Although no life forms, not even organic substances or 'biosignatures', have been found to date, Mars remains the most important target of international space exploration with regard to the search for existing or extinct life on another celestial body in the Solar System. Since February 2021, NASA's Perseverance rover has been searching for signs of biosignatures, that is, traces of microbial life, in Jezero Crater. Perseverance will also collect rock samples and deposit them on Mars so that they can be brought back to Earth and studied here in a later mission. ESA’s ExoMars mission, scheduled for launch in 2022, will also search for biosignatures. A rover named Rosalind Franklin will, for the first time, be able to drill up to two metres deep into the Martian soil for this purpose. If life ever existed on the planet, traces of it may be more likely to be found below the surface, where it would have been protected from decomposition caused by harmful UV radiation.

The Martian moons

The two comparatively small Martian moons, Phobos and Deimos, were discovered in 1877 by Asaph Hall (1829–1907) and have similar characteristics. Both have a rather irregular shape and a very dark surface that reflects only approximately five percent of the incident sunlight. Phobos, the larger of the two moons with a diameter of up to 27 kilometres, has a large number of impact craters, of which Stickney is the biggest, at 12 kilometres in diameter, while Hall is five kilometres across. Further from Mars, the small moon Deimos is only up to 15 kilometres across and has far fewer visible craters. Image data from the Viking missions show that its surface has a heavier covering of dust, or regolith, than Phobos.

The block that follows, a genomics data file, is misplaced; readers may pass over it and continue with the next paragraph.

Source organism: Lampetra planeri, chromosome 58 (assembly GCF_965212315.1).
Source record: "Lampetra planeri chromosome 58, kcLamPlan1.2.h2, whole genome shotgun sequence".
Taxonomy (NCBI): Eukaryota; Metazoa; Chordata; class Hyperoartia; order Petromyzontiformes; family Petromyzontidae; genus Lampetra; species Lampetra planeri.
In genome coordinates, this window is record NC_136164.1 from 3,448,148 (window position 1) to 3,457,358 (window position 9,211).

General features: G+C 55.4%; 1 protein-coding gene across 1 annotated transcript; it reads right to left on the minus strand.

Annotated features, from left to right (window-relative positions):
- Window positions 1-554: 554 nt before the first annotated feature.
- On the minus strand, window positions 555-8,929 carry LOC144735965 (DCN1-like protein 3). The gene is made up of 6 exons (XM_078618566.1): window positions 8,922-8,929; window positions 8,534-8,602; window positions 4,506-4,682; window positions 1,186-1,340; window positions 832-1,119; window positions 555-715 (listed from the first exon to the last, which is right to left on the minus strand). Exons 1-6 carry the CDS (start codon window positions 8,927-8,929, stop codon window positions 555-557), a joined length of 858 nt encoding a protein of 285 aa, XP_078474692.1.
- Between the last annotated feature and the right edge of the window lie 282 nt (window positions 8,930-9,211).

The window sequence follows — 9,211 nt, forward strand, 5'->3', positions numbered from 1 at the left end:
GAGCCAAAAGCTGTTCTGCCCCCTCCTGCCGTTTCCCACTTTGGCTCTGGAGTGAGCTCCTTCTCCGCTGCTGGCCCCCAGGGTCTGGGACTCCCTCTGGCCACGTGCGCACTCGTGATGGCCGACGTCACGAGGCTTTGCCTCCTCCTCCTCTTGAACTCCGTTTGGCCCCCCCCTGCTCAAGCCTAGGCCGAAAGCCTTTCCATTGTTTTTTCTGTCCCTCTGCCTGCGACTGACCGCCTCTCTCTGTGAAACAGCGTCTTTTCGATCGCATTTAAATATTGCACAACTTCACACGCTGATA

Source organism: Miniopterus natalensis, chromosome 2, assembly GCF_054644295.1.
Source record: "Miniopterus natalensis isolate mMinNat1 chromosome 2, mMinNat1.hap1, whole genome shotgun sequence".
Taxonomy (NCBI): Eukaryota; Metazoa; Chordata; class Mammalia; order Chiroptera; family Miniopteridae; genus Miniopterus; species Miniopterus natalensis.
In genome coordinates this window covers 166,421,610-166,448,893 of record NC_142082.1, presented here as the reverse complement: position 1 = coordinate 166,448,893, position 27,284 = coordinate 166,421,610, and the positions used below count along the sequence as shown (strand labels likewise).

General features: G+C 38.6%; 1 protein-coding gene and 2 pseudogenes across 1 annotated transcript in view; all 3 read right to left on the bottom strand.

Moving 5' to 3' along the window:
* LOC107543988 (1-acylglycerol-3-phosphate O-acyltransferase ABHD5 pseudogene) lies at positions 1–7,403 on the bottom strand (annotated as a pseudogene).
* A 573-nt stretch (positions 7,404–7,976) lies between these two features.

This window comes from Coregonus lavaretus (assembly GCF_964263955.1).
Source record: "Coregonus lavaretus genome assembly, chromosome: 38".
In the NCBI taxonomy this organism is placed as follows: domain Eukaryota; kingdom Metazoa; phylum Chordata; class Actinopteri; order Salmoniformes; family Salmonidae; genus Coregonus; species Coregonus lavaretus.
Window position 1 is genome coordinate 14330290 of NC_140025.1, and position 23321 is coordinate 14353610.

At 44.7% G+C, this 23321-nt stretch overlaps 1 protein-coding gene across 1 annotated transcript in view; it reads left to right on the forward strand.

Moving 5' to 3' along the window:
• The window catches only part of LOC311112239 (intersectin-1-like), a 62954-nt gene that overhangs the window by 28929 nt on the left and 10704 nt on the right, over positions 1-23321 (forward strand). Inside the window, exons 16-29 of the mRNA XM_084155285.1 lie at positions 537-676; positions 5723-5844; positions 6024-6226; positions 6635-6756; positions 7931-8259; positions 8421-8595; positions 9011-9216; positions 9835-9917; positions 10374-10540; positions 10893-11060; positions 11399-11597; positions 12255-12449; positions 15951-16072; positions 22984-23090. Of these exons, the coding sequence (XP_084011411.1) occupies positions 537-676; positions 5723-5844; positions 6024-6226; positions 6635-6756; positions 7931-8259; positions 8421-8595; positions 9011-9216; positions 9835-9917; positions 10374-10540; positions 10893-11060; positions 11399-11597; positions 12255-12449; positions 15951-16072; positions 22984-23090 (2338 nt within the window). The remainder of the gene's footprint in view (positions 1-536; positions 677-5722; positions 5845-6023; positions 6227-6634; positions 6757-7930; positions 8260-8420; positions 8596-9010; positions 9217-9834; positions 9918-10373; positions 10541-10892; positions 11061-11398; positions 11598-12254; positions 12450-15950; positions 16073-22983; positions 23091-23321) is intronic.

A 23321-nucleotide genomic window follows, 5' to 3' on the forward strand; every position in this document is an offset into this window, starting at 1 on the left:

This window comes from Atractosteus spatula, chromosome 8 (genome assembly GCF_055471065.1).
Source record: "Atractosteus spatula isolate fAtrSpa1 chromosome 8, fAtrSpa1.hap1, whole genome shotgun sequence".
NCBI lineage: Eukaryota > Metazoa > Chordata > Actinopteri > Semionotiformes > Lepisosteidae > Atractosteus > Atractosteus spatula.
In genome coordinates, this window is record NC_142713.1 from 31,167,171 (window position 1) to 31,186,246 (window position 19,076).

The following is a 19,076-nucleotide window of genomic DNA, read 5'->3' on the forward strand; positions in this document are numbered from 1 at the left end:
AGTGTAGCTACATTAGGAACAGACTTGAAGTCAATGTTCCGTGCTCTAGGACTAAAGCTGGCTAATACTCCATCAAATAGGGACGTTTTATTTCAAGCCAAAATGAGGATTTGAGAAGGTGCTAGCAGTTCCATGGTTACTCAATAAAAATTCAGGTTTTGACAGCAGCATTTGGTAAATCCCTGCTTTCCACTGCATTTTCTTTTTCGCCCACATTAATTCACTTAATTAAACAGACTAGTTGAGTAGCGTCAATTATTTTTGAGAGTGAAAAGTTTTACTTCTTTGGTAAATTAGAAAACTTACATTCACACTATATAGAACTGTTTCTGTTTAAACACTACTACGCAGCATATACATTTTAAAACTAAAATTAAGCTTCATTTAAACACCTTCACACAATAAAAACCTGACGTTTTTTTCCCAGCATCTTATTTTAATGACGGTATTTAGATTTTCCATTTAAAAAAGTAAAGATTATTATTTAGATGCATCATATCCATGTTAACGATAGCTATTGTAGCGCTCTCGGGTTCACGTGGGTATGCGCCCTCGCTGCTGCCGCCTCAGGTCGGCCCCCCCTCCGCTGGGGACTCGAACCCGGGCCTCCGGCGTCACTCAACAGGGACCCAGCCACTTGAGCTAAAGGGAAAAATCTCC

The origin of the two moons is not yet clear, and several formation models are under consideration. One theory suggests that Mars and its two moons were formed in a common process. Another theory assumes that both moons are small bodies formed in the asteroid belt between Mars and Jupiter and captured by the gravitational field of Mars. Another high-profile model indicates that both moons were formed after a very large asteroid impact on Mars in the earliest stages of the formation of the Solar System. In this scenario, debris from the impact formed a ring around Mars. Due to interactions between the materials in the ring, several small bodies formed, some of which fell back onto Mars. Phobos and Deimos are the last two remnants of this collection of small bodies. Their dark appearance could then be explained by the fact that the rocks ejected from Mars came from great depths and represent material from the Martian mantle.

Phobos also seems to be facing the fate of falling onto Mars. Due to its proximity to its parent planet, Phobos is subject to strong tidal forces. Data from the ESA Mars Express orbiter confirms that it is growing closer to Mars on a spiral course, and that due to the tidal forces exerting ever-greater forces on it, it will break apart in about 40 to 70 million years. The Russian probe Phobos-Grunt, which was intended to examine the moon in detail, failed to leave Earth orbit in late 2011. The next Phobos mission is planned for the mid-2020s. The Japanese-German-French Martian Moons eXplorer (MMX) lander will carry a small rover.

Facts

Mars
Mass6417 x 1023 kg
Radius3396.2 km
Density3934 kg/m3
Rotation period24.37 h
Orbital period687 Earth days
Average distance from the Sun227.9 x 106 km
  
Phobos
Mass1.06 x 1016 kg
Dimensions13 x 11.4 x 9.1 km
Density1862 kg/m3
Orbital period7.66 hours
Average distance from the centre of Mars9378 km
  
Deimos
Mass1.1 x 1015 kg
Dimensions7.8 x 6.0 x 5.1 km
Density1471 kg/m3
Orbital period30.29 hours
Average distance from the centre of Mars23,459 km

Contact
  • Elke Heinemann
    Ger­man Aerospace Cen­ter (DLR)

    Com­mu­ni­ca­tions and Me­dia Re­la­tions
    Telephone: +49 2203 601-2867
    Linder Höhe
    51147 Cologne
    Contact
  • Ulrich Köhler
    Ger­man Aerospace Cen­ter (DLR)
    In­sti­tute of Plan­e­tary Re­search
    Rutherfordstraße 2
    12489 Berlin
    Contact